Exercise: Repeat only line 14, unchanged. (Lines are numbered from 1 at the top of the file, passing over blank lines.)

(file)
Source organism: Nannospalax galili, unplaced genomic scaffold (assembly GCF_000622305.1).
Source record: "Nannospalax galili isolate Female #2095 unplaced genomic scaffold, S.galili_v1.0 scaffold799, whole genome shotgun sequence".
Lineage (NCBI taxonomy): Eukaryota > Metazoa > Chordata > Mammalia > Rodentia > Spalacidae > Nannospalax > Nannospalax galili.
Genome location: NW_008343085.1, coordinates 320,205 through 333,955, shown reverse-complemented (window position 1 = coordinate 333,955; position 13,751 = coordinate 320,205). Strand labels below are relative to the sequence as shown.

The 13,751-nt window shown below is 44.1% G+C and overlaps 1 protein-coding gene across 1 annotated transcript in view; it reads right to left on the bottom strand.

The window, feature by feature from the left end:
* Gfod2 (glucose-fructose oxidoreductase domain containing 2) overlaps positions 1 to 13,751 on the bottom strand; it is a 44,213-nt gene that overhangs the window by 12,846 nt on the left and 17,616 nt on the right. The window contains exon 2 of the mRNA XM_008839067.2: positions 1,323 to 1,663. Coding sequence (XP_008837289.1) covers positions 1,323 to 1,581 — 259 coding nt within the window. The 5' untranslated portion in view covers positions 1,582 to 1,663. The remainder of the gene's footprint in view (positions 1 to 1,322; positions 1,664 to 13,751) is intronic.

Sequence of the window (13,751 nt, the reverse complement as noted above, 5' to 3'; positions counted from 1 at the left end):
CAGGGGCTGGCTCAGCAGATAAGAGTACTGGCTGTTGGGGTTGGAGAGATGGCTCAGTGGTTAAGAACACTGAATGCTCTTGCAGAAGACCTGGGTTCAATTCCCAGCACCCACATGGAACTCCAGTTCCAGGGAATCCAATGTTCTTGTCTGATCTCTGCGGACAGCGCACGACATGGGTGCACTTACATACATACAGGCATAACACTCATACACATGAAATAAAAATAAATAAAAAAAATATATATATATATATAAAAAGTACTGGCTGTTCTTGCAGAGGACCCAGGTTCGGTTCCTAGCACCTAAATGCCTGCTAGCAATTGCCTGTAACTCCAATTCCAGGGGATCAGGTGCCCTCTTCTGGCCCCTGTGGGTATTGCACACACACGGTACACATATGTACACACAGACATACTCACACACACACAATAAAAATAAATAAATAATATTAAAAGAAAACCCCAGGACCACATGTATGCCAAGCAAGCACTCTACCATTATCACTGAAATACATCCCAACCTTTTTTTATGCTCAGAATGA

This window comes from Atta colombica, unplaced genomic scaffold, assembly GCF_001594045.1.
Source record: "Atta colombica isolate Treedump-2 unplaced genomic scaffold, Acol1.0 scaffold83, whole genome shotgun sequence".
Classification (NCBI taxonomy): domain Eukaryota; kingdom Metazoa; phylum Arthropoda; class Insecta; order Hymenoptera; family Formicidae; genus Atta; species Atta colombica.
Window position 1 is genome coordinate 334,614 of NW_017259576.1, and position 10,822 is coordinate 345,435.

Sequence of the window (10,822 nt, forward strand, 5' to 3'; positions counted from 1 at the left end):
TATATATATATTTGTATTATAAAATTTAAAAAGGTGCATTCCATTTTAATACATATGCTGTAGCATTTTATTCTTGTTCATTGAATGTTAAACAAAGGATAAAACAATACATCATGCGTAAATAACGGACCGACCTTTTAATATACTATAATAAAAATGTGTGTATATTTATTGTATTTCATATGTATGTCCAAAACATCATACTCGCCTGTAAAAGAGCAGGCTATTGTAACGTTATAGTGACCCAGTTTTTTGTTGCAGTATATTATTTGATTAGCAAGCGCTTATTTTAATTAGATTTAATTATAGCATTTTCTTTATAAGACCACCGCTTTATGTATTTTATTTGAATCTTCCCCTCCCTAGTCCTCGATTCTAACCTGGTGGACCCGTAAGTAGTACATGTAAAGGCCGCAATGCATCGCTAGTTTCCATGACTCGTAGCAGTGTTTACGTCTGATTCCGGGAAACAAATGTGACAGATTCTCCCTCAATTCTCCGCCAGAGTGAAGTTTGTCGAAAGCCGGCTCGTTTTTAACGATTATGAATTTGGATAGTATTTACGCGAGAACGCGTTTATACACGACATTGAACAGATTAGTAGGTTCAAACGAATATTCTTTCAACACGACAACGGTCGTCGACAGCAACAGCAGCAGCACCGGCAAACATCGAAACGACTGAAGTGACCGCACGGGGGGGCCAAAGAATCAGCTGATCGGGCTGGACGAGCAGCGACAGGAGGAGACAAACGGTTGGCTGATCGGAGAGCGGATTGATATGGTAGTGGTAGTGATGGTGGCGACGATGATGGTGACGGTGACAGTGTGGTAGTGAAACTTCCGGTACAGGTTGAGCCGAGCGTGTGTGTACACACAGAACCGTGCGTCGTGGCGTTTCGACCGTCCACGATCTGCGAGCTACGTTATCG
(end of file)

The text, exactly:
Sequence of the window (10,822 nt, forward strand, 5' to 3'; positions counted from 1 at the left end):